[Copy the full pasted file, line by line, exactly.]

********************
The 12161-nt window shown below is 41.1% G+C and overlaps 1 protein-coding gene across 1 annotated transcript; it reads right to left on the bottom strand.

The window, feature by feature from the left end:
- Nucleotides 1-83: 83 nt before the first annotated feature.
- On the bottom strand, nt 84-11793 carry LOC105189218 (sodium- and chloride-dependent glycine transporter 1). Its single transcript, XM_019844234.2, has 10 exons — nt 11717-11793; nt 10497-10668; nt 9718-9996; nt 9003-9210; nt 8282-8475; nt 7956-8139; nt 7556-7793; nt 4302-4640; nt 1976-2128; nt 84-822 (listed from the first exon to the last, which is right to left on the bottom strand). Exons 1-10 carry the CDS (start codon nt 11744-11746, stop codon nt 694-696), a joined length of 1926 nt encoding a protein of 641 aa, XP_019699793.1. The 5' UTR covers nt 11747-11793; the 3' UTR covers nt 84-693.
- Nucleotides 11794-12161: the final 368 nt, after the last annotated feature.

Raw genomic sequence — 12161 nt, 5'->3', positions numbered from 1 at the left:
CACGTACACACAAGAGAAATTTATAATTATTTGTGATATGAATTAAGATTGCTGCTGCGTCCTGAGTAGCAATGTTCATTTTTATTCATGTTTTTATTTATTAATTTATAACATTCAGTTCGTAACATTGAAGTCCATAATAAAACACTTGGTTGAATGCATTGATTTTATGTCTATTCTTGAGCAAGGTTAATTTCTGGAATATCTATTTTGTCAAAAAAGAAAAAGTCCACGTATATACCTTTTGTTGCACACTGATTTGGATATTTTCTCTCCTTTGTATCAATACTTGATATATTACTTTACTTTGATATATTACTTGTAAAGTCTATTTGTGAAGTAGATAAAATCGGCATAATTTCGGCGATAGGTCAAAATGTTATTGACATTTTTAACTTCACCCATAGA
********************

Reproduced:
The 12161-nt window shown below is 41.1% G+C and overlaps 1 protein-coding gene across 1 annotated transcript; it reads right to left on the bottom strand.

The window, feature by feature from the left end:
- Nucleotides 1-83: 83 nt before the first annotated feature.
- On the bottom strand, nt 84-11793 carry LOC105189218 (sodium- and chloride-dependent glycine transporter 1). Its single transcript, XM_019844234.2, has 10 exons — nt 11717-11793; nt 10497-10668; nt 9718-9996; nt 9003-9210; nt 8282-8475; nt 7956-8139; nt 7556-7793; nt 4302-4640; nt 1976-2128; nt 84-822 (listed from the first exon to the last, which is right to left on the bottom strand). Exons 1-10 carry the CDS (start codon nt 11744-11746, stop codon nt 694-696), a joined length of 1926 nt encoding a protein of 641 aa, XP_019699793.1. The 5' UTR covers nt 11747-11793; the 3' UTR covers nt 84-693.
- Nucleotides 11794-12161: the final 368 nt, after the last annotated feature.

Raw genomic sequence — 12161 nt, 5'->3', positions numbered from 1 at the left:
CACGTACACACAAGAGAAATTTATAATTATTTGTGATATGAATTAAGATTGCTGCTGCGTCCTGAGTAGCAATGTTCATTTTTATTCATGTTTTTATTTATTAATTTATAACATTCAGTTCGTAACATTGAAGTCCATAATAAAACACTTGGTTGAATGCATTGATTTTATGTCTATTCTTGAGCAAGGTTAATTTCTGGAATATCTATTTTGTCAAAAAAGAAAAAGTCCACGTATATACCTTTTGTTGCACACTGATTTGGATATTTTCTCTCCTTTGTATCAATACTTGATATATTACTTTACTTTGATATATTACTTGTAAAGTCTATTTGTGAAGTAGATAAAATCGGCATAATTTCGGCGATAGGTCAAAATGTTATTGACATTTTTAACTTCACCCATAGA